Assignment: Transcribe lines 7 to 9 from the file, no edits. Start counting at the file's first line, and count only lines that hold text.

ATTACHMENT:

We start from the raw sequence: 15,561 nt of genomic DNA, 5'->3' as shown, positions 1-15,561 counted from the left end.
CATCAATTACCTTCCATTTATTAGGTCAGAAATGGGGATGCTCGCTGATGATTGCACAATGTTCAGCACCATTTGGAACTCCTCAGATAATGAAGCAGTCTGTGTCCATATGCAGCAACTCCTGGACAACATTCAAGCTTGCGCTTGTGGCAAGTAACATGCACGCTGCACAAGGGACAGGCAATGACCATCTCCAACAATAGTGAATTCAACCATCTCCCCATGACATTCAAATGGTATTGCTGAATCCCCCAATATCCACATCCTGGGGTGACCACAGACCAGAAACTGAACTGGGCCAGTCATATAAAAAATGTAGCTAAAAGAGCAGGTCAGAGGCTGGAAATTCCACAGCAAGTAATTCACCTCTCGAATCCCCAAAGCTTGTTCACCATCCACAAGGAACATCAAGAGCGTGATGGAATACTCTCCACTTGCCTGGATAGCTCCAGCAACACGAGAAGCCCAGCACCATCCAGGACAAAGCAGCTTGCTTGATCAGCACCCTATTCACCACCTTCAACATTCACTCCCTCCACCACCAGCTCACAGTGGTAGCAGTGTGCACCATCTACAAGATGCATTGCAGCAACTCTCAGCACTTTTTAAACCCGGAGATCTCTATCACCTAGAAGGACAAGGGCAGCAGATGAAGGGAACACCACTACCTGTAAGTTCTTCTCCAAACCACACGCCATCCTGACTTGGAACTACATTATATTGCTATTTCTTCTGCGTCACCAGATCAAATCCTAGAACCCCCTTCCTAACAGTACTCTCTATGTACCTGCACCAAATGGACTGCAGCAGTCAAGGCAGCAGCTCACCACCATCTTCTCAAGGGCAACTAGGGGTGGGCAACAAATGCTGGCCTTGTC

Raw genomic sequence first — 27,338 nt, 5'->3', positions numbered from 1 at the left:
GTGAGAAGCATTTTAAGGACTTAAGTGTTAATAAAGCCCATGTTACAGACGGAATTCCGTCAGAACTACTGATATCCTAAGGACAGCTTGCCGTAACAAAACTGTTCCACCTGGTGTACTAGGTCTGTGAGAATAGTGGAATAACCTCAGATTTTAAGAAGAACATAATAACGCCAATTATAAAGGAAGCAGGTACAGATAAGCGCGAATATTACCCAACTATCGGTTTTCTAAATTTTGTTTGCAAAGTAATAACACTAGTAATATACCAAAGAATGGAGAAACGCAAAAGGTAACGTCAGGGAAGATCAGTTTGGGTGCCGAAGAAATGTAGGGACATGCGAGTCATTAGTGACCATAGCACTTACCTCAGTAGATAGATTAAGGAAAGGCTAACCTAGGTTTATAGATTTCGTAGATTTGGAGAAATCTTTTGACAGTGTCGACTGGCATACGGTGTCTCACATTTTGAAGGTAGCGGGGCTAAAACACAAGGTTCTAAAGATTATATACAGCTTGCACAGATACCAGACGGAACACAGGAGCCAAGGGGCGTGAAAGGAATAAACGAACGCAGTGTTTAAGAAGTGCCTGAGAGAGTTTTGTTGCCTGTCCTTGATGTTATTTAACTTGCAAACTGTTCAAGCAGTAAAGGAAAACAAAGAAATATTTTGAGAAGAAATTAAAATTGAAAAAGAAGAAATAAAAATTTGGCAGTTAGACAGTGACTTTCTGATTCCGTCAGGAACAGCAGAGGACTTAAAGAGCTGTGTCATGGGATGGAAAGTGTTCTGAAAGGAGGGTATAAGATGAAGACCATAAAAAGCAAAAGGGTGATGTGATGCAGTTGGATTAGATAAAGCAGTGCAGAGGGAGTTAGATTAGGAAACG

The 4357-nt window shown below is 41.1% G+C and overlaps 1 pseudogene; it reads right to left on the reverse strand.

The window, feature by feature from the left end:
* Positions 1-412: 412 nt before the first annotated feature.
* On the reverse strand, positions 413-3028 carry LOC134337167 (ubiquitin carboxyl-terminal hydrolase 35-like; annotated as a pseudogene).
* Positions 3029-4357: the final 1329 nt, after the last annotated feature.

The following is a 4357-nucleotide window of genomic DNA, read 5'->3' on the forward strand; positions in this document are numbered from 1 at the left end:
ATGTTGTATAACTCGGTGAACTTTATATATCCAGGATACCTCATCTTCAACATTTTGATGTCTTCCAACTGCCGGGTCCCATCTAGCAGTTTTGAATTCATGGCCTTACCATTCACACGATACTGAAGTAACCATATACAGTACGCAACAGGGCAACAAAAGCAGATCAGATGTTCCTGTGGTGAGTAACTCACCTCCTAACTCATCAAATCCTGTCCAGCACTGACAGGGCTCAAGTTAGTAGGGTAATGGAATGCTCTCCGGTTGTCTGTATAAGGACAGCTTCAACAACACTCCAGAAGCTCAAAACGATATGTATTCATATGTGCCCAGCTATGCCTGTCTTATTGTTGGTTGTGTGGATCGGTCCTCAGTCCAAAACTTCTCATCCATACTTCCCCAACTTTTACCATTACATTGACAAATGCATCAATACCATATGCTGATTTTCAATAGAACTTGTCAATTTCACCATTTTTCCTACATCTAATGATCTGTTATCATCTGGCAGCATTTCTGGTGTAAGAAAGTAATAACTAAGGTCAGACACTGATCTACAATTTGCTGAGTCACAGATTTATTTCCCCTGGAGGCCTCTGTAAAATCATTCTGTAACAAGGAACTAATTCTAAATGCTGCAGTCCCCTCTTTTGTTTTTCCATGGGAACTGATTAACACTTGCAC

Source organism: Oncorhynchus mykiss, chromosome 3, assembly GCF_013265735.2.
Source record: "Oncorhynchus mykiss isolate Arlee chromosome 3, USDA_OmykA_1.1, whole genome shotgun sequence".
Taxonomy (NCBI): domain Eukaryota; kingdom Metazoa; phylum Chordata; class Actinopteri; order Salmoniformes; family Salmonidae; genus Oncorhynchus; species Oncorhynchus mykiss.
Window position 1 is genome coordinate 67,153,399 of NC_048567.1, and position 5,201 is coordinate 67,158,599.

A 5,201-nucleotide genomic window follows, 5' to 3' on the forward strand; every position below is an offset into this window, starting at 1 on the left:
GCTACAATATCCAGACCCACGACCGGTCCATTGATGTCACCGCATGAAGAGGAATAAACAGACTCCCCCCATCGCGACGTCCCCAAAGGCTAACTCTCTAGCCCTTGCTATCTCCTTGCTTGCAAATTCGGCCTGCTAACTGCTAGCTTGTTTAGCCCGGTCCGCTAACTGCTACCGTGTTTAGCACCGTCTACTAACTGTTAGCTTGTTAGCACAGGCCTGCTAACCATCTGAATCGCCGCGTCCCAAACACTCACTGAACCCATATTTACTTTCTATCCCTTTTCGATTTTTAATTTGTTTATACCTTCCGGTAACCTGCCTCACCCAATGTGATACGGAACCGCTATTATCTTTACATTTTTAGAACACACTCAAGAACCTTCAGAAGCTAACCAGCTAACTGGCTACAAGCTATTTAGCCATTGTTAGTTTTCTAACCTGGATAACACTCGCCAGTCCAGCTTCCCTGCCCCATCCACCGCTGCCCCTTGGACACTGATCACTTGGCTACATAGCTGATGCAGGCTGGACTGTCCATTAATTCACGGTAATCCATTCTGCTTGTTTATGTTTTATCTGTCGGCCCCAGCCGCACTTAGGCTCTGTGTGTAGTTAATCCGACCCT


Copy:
* Positions 1-412: 412 nt before the first annotated feature.
* On the reverse strand, positions 413-3028 carry LOC134337167 (ubiquitin carboxyl-terminal hydrolase 35-like; annotated as a pseudogene).
* Positions 3029-4357: the final 1329 nt, after the last annotated feature.